Local resident changes lives with Project Bridge summer camp

[subtitle] Provitt changing lives [/subtitle]

 

Project Bridge is a free summer camp with about 30 children all under the supervision of Provitt. Photos by Anjelicia Bruton

Project Bridge is a free summer camp with about 30 children all under the supervision of Provitt.
Photos by Anjelicia Bruton

Linda Provitt

Linda Provitt

 

By Anjelica Bruton
Outlook writer

Linda Provitt is a woman on a mission to save lives. She believes she knows how, but it will take money that she doesn’t have.

 
This past week, Provitt made an emotional plea to the City Commission for some cash. She wasn’t specific, but she believes any little thing would help.

 
So she waits.

 
“I’m asking the city if they don’t mind opening their hearts to see if there is any way they can assist this program,” Provitt said during her plea in front of the commission. “I am just one person over there on [the] Southside trying to make a difference and I stand before you asking you if there is anyway.

 
“I know we’re not a big name program, but my heart is huge. And as you can see, I have more than enough kids with no type of assistance.”

 
For the past 17 years, Provitt has operated a non-profit organization that she calls The Project Bridge, Inc. It operates primarily as a free summer camp for children up to teenagers. About 30 children are participating in the program this year.

 
Provitt has to dig deep in her pockets to keep the project going when fund-raising doesn’t generate enough cash. She supplies food and water, activities, and games. Even transportation.

 
Her fund-raising efforts includes knocking on doors. Churches and the city aren’t off limits either.
The passion for the program hasn’t waned for Provitt, a 55-year-old mother of grown children.
“I have a deep compassion and love for kids,” she said. “I’m always thinking I can be their hero and I can make a difference.”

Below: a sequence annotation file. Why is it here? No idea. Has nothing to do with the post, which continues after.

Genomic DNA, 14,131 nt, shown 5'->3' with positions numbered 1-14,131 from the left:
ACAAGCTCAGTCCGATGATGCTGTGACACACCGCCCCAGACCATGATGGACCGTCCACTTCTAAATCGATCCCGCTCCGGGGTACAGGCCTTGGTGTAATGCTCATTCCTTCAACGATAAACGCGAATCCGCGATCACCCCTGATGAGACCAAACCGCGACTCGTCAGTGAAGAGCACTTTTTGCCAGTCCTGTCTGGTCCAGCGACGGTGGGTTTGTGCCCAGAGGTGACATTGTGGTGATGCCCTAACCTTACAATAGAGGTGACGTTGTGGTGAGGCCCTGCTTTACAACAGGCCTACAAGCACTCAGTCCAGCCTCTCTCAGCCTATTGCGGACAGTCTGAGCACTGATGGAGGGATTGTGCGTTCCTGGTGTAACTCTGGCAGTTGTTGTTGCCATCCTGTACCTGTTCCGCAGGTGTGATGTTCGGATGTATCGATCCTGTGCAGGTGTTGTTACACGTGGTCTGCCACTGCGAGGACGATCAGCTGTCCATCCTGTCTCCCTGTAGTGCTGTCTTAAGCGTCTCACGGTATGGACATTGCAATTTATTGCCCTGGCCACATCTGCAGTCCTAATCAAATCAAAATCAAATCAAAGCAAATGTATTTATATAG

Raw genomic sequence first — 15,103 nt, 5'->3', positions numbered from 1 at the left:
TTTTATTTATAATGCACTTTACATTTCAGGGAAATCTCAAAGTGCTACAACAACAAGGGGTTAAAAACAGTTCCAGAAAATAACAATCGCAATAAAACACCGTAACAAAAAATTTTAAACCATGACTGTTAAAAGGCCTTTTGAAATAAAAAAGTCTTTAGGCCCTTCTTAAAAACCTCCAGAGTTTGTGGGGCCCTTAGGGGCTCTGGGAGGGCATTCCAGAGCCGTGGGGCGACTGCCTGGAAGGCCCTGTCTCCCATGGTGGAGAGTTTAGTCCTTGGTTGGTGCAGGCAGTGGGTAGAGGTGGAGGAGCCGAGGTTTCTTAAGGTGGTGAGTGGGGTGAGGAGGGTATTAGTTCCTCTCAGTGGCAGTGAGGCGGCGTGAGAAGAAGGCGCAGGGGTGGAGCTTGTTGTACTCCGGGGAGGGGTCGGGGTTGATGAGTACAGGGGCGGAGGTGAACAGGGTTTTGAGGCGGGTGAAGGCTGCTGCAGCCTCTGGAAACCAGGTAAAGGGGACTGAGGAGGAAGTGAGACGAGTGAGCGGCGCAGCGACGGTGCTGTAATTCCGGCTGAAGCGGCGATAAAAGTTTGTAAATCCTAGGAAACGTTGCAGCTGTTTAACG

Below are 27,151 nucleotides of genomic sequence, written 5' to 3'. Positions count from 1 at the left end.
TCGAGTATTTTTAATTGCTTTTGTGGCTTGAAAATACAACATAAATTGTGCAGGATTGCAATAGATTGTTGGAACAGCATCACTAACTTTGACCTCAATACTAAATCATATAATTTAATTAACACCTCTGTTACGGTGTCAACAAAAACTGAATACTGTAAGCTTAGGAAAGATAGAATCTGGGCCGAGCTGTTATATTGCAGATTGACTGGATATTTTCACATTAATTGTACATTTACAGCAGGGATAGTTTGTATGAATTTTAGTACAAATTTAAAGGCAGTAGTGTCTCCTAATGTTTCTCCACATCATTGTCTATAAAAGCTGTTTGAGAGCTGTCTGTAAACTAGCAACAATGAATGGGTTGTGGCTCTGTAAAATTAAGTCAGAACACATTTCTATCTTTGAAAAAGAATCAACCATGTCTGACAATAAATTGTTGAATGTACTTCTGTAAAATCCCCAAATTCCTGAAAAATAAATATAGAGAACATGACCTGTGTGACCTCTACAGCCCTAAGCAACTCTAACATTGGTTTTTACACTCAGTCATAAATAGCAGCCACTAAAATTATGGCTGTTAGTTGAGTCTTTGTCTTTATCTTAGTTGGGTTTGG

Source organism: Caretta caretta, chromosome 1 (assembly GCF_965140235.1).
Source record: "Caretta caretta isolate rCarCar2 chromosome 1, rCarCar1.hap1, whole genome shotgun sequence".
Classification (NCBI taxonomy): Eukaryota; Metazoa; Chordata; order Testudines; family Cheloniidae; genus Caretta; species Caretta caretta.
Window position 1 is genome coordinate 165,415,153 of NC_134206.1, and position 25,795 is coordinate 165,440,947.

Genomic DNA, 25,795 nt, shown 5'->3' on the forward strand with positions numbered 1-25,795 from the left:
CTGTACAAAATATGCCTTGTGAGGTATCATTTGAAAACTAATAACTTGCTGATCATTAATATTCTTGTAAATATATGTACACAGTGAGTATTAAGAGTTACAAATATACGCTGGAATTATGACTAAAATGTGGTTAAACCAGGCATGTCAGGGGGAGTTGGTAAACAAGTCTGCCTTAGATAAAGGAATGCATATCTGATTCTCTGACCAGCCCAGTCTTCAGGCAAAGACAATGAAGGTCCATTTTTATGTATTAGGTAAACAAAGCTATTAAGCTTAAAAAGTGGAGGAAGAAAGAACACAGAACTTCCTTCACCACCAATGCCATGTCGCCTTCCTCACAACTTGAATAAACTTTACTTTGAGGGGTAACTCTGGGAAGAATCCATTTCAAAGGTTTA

The children who participate in the program are all from broken homes. Some have behavioral issues. Provitt said she gives the children — mostly from low income families — a chance when no other program would take them.

 
Provitt has a volunteer pool, but few are consistent. Laurel Moore is in her second week of volunteering, a choice she made because of Provitt’s passion.

 
“Linda is very intelligent, nice and she’s a great teacher,” Moore said. “I come back to be a faithful citizen to help out with the kids.”

 
Provitt doesn’t stop at the summer camp. A few days during the school year she opens the doors on the second floor of the aged white brick building that houses her camp.

 
“I open up the doors to Project Bridge, which I do all year round, working with these young kids trying to make a difference in their lives, working with their behavior, attitude, trying to teach them to respect authority and teaching them to have confidence within themselves,” Provitt said.

 
Provitt sees the changes in the children and they’re thankful for the program.

 
Seven-year-old Zionna Green is a return participant in the camp. She attributes going from the A-B honor roll to a straight-A student to what she has been exposed to at the camp.

 
So far this summer it has been adventures for her and her friends.

 
“I like the activities,” she said, “because I can discover new things.”


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